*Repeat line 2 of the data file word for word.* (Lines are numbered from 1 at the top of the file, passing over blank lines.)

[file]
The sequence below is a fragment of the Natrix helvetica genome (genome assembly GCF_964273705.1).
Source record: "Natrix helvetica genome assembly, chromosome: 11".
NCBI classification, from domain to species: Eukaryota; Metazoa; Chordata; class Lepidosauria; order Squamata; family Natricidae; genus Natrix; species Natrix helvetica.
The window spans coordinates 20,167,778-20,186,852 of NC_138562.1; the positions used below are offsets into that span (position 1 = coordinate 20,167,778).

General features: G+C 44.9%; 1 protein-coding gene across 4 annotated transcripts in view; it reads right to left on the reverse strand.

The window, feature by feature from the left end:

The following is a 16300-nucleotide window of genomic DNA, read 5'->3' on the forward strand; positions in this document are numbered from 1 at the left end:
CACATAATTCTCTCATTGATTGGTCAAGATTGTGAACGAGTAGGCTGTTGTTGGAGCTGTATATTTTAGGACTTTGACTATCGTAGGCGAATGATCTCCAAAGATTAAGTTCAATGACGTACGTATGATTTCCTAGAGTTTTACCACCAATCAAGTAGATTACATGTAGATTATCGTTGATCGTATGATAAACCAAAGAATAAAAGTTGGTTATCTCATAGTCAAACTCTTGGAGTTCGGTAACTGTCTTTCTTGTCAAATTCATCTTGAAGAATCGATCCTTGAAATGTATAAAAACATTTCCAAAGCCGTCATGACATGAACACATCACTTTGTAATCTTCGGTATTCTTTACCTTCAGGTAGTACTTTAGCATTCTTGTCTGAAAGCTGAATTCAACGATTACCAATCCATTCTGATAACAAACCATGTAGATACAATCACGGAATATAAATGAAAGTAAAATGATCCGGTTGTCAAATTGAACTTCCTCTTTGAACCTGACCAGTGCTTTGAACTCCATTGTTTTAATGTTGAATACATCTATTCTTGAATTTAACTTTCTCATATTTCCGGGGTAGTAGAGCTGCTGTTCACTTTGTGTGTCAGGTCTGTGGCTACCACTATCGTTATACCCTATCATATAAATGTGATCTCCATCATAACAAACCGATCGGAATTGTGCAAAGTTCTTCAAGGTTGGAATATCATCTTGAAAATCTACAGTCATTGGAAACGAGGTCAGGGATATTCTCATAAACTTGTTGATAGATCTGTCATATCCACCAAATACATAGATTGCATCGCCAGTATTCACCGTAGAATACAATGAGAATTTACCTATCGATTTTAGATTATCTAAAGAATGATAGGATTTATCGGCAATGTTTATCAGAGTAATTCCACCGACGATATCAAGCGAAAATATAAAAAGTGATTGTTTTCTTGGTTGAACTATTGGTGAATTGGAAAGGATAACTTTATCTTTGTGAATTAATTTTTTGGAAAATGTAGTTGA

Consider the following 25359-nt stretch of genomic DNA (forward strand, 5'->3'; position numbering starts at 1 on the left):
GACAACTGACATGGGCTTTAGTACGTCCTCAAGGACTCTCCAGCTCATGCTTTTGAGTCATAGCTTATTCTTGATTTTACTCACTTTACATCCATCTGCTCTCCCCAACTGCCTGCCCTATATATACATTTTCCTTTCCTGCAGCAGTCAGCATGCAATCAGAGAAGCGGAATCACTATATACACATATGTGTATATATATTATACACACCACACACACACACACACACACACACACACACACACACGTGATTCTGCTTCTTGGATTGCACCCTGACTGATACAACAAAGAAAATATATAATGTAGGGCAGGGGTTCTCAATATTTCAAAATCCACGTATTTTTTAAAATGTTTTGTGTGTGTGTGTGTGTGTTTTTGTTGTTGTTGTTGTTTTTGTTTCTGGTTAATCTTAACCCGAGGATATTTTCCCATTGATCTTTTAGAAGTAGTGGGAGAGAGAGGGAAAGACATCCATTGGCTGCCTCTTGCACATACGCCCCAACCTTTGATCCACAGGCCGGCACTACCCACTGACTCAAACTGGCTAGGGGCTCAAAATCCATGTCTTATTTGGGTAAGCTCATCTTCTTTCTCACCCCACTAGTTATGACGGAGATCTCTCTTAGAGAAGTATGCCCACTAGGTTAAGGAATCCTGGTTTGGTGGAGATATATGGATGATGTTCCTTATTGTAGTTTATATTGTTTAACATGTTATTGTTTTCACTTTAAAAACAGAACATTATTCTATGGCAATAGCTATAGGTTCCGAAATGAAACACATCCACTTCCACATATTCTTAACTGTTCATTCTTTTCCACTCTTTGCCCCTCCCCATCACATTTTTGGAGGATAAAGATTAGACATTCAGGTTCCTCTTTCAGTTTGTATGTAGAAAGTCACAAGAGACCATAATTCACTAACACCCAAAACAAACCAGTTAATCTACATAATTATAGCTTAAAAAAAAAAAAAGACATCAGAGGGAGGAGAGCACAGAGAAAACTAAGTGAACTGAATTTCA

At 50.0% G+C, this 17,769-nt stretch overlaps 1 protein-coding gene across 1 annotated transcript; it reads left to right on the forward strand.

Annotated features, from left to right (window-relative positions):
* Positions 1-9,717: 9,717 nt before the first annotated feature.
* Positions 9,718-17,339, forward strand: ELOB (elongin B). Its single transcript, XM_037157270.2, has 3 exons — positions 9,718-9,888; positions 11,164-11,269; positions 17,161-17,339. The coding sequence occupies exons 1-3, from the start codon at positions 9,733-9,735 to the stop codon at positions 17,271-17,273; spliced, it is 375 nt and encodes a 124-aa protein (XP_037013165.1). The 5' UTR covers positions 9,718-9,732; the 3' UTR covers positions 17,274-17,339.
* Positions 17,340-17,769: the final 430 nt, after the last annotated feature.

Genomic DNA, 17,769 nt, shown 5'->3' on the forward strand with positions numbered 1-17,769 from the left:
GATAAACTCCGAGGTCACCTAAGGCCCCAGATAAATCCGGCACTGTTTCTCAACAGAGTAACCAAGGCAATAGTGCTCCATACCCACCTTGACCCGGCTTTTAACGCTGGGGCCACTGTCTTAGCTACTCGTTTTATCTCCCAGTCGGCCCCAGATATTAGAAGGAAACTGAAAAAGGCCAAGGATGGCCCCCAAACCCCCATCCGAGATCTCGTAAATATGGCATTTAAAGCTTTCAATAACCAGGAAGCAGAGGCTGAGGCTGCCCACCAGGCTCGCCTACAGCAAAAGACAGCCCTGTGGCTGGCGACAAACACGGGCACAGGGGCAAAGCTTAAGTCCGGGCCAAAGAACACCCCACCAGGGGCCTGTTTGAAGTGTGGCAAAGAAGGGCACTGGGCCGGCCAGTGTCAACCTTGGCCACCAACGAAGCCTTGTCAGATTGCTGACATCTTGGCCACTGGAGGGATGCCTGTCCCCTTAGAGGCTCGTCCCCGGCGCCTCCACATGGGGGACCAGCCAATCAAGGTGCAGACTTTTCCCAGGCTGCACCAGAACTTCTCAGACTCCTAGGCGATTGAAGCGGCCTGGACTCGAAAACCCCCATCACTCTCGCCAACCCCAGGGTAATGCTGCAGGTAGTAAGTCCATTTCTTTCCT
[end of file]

Source record: "Natrix helvetica genome assembly, chromosome: 11".